My parents raised me by example to not mind making a fool of myself which was a big asset on a recent trip to
It was the off-season and the town’s garishness and crowds were dialed
down. My girlfriend and I were not
entirely disappointed at not being able to chomp on turkey legs while watching
jousting horsemen or hit a golf ball past dinosaurs at one of the dozens of
miniature golf courses. They were all
But because it was winter we could book an inexpensive 2-bedroom cabin complete with a little kitchen and a screened porch at the
without much notice. Horsemen were
galloping their picturesque steeds through the waves, a winter privilege. There
was no need for the assigned fishing spots on the pier and the pompano and whiting
were still biting. The park bills itself as “The Last Stand on the Grand
Strand”. Its 312 acres are the only undeveloped maritime forest left in the
area. We rode bikes in the park’s extensive nature trails and strolled along
its undeveloped beach. Myrtle Beach State Park
While returning from a walk up the pier, our ears caught the piercing sound of a familiar but unexpected horn. “That sounds like a shofar!” I said. Previously I had only heard one during Jewish religious services. Following the sound, we came upon Steven Smith with a table full of different sizes of ram’s horns. “You called the Jews?” I asked. “Well here I am!” He was practicing for his Shofar Ministry and explained that the pattern he was sounding meant “Wake Up! Something major is underway. Make yourselves ready!” That was a good segue for our other
Myrtle Beach experiences.
We woke up our taste buds at Redi-et Ethiopian Cuisine. The nearly empty dining room was simple and colorfully decorated. The menu required some translation: doro wat, ye beg wat, alicha, shire, atkilt… but the exotically spiced split peas, collards and chicken were all delicious. When I asked the beautiful Ethiopian waitress for a fork she kindly acquiesced but the injera, a flatbread, proved to be a better way to scoop up the morsels and eat with our hands.
You can’t go to
and not do something cheesy. It’s a rule.
Rich and Beth Wild’s “Wild for Hypnosis Comedy Show” sells out throughout the
tourist season but the winter audience was much smaller. We sat next to a young woman with a “Bite Me”
t-shirt and waited with expectation. “With hypnotism, we go into the mind to
find what’s in there” Rich began. He
used to be a cow foot doctor but began his two-year study to become a hypnotist
over 18 years ago and has been performing ever since. “It’s kind of a truth serum” he explained. I
didn’t need much encouragement to volunteer with about a dozen others and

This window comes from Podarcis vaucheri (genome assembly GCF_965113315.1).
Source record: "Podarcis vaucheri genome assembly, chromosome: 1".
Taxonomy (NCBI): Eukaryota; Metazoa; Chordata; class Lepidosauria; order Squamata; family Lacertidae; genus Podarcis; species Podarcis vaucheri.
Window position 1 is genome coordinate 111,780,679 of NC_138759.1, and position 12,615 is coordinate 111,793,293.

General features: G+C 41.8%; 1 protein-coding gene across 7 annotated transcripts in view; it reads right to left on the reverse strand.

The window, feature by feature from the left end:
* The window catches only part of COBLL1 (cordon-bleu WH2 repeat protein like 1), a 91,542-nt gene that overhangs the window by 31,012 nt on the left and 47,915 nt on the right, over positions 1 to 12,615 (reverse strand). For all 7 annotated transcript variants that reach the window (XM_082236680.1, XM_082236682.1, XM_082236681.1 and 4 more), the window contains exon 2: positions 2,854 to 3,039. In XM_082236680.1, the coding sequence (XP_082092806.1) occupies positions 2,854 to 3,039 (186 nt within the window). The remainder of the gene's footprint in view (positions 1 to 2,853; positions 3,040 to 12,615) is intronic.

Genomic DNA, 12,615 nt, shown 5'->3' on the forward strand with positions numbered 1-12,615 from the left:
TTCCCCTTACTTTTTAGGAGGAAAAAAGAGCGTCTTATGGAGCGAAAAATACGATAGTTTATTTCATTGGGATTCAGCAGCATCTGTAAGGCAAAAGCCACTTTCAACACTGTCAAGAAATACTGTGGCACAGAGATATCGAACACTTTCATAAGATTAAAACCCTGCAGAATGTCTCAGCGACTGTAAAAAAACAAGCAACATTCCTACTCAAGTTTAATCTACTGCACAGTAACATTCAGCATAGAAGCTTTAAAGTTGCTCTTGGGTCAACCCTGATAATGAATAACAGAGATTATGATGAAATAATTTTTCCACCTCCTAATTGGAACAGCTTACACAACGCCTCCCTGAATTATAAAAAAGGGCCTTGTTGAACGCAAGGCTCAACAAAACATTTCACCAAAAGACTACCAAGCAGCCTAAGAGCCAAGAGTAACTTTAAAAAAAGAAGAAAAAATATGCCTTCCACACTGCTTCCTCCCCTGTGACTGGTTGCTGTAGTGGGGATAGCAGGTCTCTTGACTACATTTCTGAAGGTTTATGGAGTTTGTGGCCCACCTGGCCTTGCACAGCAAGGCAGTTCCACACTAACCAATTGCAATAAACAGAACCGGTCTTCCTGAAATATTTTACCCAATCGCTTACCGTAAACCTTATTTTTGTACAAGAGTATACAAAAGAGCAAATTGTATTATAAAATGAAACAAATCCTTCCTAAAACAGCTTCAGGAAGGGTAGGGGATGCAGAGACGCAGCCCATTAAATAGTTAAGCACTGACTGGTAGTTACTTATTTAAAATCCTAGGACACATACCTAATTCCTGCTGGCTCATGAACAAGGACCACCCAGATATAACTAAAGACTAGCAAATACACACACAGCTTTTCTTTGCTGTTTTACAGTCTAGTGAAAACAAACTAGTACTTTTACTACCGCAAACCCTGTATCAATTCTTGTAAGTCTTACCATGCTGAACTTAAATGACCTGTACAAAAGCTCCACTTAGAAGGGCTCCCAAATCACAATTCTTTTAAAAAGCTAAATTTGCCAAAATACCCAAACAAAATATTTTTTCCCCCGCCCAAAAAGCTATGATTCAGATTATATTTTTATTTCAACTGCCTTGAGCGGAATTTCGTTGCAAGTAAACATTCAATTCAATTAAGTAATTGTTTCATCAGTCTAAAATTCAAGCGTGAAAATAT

submit to Rich’s power of suggestion.
Over the next hour or so I was convinced that a puppy had licked my face
then messed in my lap, that I’d milked a miniature and then a giant cow; I
danced enthusiastically, got extremely hot and then freezing cold, and held my
nose when Beth sang because we’d been told she stank. When Rich commanded “Sleep!” in between each
bit, the young woman next to me collapsed into my lap. One woman catapulted out of her chair and
sprawled onto the floor, still sleeping.
A skimpily dressed teenage girl belted out “I Kissed a Girl” complete
with choreography. Then Rich planted a post hypnotic suggestion that every time
we heard a particular song in the future we were to jump out of our seats, slap
our butts and yell, “Who’s your daddy?” It
was a mysterious experience. “The
biggest thing is to see smiles on the people’s faces and know I did it” Beth
Our spirits woke up again at the rollicking House of Blues Gospel Brunch. Fortified with our make-your-own Bloody Marys, we heartily sang with the grooving house band “I’ve Got a Feelin’ Everything’s Gonna Be Alright”. We so believed it. Even without rock ‘n roll shows or the abundant Sunday brunch it’s worth a visit here because of the 55,000 square feet of art that encrusts every surface. Isaac Tigrett built all 13 of the House of Blues venues before selling to Live Nation. His collection of outsider art rivals museums and includes Al Capone’s bar and a “God Wall” made by Andrew Wood that covers the ceiling with plaster casts of dozens of Blues legends. Much of the building’s materials and art are reclaimed and found objects, like the bedazzled shoes that encircle the entry. “Praise the Lord and pass the biscuits” is a good start to Sundays inWe’d received religious messages, eaten exotic food and made complete fools of ourselves, all within a couple hour drive. And so….WHO’S YOUR DADDY?...hey what made me do that??
If You go:
Redi-et Ethiopian Cuisine: www.redi-et.com
Wild for Hypnosis Comedy Show : http://big-laughs.com
House of Blues: www.houseofblues.com/MyrtleBeach